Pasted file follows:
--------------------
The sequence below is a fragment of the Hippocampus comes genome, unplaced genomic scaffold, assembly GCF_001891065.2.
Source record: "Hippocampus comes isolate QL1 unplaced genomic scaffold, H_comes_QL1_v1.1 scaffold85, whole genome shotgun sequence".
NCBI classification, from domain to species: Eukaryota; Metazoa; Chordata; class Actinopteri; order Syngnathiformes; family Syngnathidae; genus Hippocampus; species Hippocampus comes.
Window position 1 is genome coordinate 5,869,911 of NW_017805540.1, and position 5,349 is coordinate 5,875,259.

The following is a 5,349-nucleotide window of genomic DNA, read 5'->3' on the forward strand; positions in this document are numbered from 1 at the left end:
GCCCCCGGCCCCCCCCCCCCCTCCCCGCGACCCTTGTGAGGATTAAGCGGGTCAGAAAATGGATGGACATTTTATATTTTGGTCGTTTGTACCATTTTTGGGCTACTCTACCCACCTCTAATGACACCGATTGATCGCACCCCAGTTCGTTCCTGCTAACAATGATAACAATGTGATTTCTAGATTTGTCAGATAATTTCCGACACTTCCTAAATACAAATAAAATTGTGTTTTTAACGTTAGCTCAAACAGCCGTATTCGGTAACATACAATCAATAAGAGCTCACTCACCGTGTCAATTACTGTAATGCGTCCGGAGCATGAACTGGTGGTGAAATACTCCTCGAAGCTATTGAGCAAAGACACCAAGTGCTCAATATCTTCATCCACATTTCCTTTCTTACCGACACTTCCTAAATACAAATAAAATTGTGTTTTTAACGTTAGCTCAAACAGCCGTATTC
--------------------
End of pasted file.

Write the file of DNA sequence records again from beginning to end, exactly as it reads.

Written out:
The sequence below is a fragment of the Hippocampus comes genome, unplaced genomic scaffold, assembly GCF_001891065.2.
Source record: "Hippocampus comes isolate QL1 unplaced genomic scaffold, H_comes_QL1_v1.1 scaffold85, whole genome shotgun sequence".
NCBI classification, from domain to species: Eukaryota; Metazoa; Chordata; class Actinopteri; order Syngnathiformes; family Syngnathidae; genus Hippocampus; species Hippocampus comes.
Window position 1 is genome coordinate 5,869,911 of NW_017805540.1, and position 5,349 is coordinate 5,875,259.

The following is a 5,349-nucleotide window of genomic DNA, read 5'->3' on the forward strand; positions in this document are numbered from 1 at the left end:
GCCCCCGGCCCCCCCCCCCCCTCCCCGCGACCCTTGTGAGGATTAAGCGGGTCAGAAAATGGATGGACATTTTATATTTTGGTCGTTTGTACCATTTTTGGGCTACTCTACCCACCTCTAATGACACCGATTGATCGCACCCCAGTTCGTTCCTGCTAACAATGATAACAATGTGATTTCTAGATTTGTCAGATAATTTCCGACACTTCCTAAATACAAATAAAATTGTGTTTTTAACGTTAGCTCAAACAGCCGTATTCGGTAACATACAATCAATAAGAGCTCACTCACCGTGTCAATTACTGTAATGCGTCCGGAGCATGAACTGGTGGTGAAATACTCCTCGAAGCTATTGAGCAAAGACACCAAGTGCTCAATATCTTCATCCACATTTCCTTTCTTACCGACACTTCCTAAATACAAATAAAATTGTGTTTTTAACGTTAGCTCAAACAGCCGTATTC